Robert Bouffard
Student Writer

I’m not someone who knows a whole lot about history. Before seeing Darkest Hour, I knew that Winston Churchill was the Prime Minister of England during World War II, but that’s about it. Fortunately, the way the plot of Darkest Hour is structured allows someone with as little knowledge as me to be able to follow along.

Technical Aspects

As I was trying to understand the plot from the beginning, the things that stood out to me the most were the technical aspects of the movie. The cinematography is always interesting, appealing and new. From a twisting shot going down the middle of a spiral staircase, to a tracking shot of a random person walking the streets of London to show the peoples whose lives Churchill is responsible for even to an overhead shot of a group of people receiving a toast, director Joe Wright (Pride & Prejudice, Atonement) does an amazing job of keeping everything visually interesting.

The lighting is also very unique in many of the scenes. A lot of the time, the lighting is coming in from whatever windows are in the room and you can see those rays of light coming in. This just gives everything a very real feeling. It doesn’t seem like it was filmed on a set, but rather that it was just filmed at the right time of day using natural lighting. Even in rooms where there are no windows and everything else is dark, the candles or lights on the wall give a gritty and real feel to the image.

The last technical aspect that really stands out is the score. This kind of historical film is not one where I expected the score to stand out, but it really does. It is fitting for a movie that deals with the most powerful people in Britain. A royal feeling is portrayed through it. There are a variety of melodies with a hurried piano and stringed instruments that give the film a very tense feel. It is able to add intensity and sense of urgency to a movie that is about 90 percent dialogue. The score adds to these aspects without a doubt.

The Lead Performance

What makes Darkest Hour truly special is Gary Oldman’s portrayal of Winston Churchill and the change that he goes through. And when I say change, I’m not talking about the hours of putting on his prosthetic face that he had to do every day. I mean the change in character that Churchill goes through.

Churchill becomes Prime Minister towards the beginning of the film, which is almost a year after the beginning of World War II. His stance almost the whole way through is that Britain must attack Hitler instead of trying to negotiate with him, as some of his cabinet suggest, saying, “You cannot reason with a tiger when your head is in its mouth!” He is willing to sacrifice tens of thousands of British soldiers to achieve victories because he feels Hitler must be defeated at all costs. Most of these aforementioned lives are the 300,000 soldiers on the beaches of Dunkirk, France, which makes the events in this film the planning that was behind the events in Dunkirk, which was featured at Lost Films last semester.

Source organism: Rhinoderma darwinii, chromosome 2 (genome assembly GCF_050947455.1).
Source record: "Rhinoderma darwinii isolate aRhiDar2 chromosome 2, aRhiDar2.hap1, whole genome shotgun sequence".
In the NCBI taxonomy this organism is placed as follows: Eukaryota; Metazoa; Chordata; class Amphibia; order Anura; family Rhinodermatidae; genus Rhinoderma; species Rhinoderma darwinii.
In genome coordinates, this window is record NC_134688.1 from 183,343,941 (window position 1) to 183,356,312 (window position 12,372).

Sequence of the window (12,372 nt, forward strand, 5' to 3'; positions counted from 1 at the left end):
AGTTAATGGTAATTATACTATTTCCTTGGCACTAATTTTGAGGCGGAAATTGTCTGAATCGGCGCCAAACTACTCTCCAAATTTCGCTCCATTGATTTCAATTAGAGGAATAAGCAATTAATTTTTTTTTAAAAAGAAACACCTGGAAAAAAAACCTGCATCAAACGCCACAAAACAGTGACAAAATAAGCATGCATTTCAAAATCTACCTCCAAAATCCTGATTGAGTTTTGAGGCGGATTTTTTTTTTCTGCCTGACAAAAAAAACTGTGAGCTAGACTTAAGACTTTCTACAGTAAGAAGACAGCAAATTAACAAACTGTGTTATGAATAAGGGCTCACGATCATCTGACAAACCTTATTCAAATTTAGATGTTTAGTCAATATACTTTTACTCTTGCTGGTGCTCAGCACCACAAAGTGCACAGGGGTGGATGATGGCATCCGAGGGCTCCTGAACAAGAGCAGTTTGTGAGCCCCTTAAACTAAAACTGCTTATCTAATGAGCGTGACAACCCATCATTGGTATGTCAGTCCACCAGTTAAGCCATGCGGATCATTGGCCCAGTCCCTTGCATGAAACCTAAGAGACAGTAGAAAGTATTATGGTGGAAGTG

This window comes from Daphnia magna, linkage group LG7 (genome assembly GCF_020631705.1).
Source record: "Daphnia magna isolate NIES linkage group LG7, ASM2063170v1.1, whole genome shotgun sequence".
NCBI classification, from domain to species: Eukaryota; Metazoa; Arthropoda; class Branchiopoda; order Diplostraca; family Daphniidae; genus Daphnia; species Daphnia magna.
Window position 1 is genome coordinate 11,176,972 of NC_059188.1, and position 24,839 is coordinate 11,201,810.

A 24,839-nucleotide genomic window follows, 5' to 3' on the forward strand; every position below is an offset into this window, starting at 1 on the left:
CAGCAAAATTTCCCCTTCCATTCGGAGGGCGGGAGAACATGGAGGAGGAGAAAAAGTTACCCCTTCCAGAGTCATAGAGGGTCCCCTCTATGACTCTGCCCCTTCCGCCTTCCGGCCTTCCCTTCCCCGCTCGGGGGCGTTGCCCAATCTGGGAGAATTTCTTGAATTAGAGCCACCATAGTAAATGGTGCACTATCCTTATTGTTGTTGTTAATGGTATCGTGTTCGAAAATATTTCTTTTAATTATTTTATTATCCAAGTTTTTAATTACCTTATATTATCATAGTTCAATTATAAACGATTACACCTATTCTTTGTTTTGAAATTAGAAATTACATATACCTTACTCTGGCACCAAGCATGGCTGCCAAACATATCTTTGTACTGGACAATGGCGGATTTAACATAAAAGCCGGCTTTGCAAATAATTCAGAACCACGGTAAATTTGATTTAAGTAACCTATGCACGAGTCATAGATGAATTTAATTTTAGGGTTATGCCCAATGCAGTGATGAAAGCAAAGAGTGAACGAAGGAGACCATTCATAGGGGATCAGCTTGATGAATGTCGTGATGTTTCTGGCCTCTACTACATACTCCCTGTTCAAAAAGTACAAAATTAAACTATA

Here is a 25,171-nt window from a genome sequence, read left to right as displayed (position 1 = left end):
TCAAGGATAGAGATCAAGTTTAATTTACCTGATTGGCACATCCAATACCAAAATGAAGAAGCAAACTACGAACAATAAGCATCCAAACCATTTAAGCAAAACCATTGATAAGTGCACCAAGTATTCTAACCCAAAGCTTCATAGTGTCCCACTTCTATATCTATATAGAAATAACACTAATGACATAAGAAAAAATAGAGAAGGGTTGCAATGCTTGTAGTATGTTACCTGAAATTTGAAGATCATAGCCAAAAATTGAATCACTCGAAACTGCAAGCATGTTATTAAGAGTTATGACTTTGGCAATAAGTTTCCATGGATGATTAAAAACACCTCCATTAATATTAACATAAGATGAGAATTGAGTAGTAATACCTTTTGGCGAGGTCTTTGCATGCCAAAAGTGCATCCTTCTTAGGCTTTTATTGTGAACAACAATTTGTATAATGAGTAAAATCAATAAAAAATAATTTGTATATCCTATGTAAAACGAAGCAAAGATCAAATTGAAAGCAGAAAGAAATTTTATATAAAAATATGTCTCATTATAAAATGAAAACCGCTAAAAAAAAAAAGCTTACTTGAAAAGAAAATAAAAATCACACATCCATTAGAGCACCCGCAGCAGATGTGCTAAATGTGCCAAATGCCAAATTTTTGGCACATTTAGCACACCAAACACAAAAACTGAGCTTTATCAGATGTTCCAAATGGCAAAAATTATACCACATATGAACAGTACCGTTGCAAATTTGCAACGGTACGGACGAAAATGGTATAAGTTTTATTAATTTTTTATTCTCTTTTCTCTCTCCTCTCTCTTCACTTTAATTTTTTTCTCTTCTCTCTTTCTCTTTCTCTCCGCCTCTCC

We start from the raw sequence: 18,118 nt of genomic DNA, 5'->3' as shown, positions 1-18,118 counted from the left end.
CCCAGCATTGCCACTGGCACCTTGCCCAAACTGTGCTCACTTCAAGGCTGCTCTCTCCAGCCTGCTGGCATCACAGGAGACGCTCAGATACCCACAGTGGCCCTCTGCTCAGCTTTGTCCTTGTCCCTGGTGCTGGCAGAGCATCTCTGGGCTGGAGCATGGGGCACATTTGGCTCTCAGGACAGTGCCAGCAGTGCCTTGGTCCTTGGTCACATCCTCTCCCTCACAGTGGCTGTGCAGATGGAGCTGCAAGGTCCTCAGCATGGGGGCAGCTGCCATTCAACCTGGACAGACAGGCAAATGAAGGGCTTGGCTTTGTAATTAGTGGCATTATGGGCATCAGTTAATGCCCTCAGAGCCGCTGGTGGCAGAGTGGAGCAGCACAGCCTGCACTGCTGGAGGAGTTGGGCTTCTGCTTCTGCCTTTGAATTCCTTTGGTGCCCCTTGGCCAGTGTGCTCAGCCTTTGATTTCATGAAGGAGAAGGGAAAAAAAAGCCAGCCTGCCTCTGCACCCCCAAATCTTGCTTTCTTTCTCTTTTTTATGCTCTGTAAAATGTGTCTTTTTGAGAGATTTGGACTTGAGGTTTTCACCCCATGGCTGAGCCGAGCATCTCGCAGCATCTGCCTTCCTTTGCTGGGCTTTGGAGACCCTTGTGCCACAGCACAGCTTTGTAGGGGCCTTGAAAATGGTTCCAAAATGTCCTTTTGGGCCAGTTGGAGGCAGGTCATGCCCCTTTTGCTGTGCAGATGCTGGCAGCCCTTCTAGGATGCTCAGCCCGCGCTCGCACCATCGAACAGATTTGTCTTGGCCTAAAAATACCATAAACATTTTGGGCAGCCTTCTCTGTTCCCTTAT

Relevant Themes

With this, there are strong themes of nonviolence that are similar to Messiah’s Anabaptist background. It’s not until the war and the people affected by it that it is made personal that Churchill finally realizes the weight that is on his shoulders. Some of the actions that he is taking put the fate of thousands of soldiers in his hands. And if he does the wrong thing or his decision backfires, it will be something he will have to live with forever.

But throughout the film, Churchill’s biggest motivation is doing what he feels is in the public’s best interest. He even says that he has put the public ahead of his family throughout his time in government. Once he realizes what the public wants, he is able to find his strongest motivation to do what he perceives as the right thing to do.


Darkest Hour is a film that is able to show a real and personal side to somewhat of a historical giant. It would have been easy to make this movie about the government as a whole and what Britain was going through. But it made Winston Churchill sympathetic and understandable. It shows who Britain needed in its darkest hour.

You can see Darkest Hour at Parmer Cinema on Friday, April 13 at 6 and 9 p.m. and Saturday the 14th at 3, 6 and 9 p.m.